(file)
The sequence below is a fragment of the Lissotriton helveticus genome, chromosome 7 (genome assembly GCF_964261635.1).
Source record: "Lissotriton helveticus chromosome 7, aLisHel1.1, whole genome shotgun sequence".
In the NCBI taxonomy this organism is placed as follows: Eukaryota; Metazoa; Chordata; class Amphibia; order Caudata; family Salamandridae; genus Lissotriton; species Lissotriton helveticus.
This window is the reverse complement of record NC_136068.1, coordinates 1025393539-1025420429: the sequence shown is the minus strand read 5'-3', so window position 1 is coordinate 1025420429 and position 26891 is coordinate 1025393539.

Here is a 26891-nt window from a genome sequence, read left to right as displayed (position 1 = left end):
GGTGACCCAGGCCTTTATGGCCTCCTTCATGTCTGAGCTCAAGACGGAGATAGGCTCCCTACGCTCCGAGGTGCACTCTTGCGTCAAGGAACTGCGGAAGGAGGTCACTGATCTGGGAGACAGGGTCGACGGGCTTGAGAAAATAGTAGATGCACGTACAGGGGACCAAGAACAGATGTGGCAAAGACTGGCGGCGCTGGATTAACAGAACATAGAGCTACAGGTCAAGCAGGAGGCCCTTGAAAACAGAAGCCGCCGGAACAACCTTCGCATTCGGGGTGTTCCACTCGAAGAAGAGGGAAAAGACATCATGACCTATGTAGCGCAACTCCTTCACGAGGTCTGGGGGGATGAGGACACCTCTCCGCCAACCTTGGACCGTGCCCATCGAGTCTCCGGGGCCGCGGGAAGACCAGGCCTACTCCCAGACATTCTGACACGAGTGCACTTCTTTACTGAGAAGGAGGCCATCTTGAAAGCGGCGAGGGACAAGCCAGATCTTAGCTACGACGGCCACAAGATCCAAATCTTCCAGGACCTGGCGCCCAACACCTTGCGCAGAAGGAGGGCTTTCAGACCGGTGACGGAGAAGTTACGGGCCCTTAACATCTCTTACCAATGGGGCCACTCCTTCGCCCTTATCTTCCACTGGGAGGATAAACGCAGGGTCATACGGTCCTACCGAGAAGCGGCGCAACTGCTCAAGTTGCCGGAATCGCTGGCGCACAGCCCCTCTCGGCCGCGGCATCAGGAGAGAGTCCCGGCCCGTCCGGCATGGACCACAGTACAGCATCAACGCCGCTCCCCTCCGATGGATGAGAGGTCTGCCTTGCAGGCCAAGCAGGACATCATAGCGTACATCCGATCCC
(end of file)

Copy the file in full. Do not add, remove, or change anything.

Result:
The sequence below is a fragment of the Lissotriton helveticus genome, chromosome 7 (genome assembly GCF_964261635.1).
Source record: "Lissotriton helveticus chromosome 7, aLisHel1.1, whole genome shotgun sequence".
In the NCBI taxonomy this organism is placed as follows: Eukaryota; Metazoa; Chordata; class Amphibia; order Caudata; family Salamandridae; genus Lissotriton; species Lissotriton helveticus.
This window is the reverse complement of record NC_136068.1, coordinates 1025393539-1025420429: the sequence shown is the minus strand read 5'-3', so window position 1 is coordinate 1025420429 and position 26891 is coordinate 1025393539.

Here is a 26891-nt window from a genome sequence, read left to right as displayed (position 1 = left end):
GGTGACCCAGGCCTTTATGGCCTCCTTCATGTCTGAGCTCAAGACGGAGATAGGCTCCCTACGCTCCGAGGTGCACTCTTGCGTCAAGGAACTGCGGAAGGAGGTCACTGATCTGGGAGACAGGGTCGACGGGCTTGAGAAAATAGTAGATGCACGTACAGGGGACCAAGAACAGATGTGGCAAAGACTGGCGGCGCTGGATTAACAGAACATAGAGCTACAGGTCAAGCAGGAGGCCCTTGAAAACAGAAGCCGCCGGAACAACCTTCGCATTCGGGGTGTTCCACTCGAAGAAGAGGGAAAAGACATCATGACCTATGTAGCGCAACTCCTTCACGAGGTCTGGGGGGATGAGGACACCTCTCCGCCAACCTTGGACCGTGCCCATCGAGTCTCCGGGGCCGCGGGAAGACCAGGCCTACTCCCAGACATTCTGACACGAGTGCACTTCTTTACTGAGAAGGAGGCCATCTTGAAAGCGGCGAGGGACAAGCCAGATCTTAGCTACGACGGCCACAAGATCCAAATCTTCCAGGACCTGGCGCCCAACACCTTGCGCAGAAGGAGGGCTTTCAGACCGGTGACGGAGAAGTTACGGGCCCTTAACATCTCTTACCAATGGGGCCACTCCTTCGCCCTTATCTTCCACTGGGAGGATAAACGCAGGGTCATACGGTCCTACCGAGAAGCGGCGCAACTGCTCAAGTTGCCGGAATCGCTGGCGCACAGCCCCTCTCGGCCGCGGCATCAGGAGAGAGTCCCGGCCCGTCCGGCATGGACCACAGTACAGCATCAACGCCGCTCCCCTCCGATGGATGAGAGGTCTGCCTTGCAGGCCAAGCAGGACATCATAGCGTACATCCGATCCC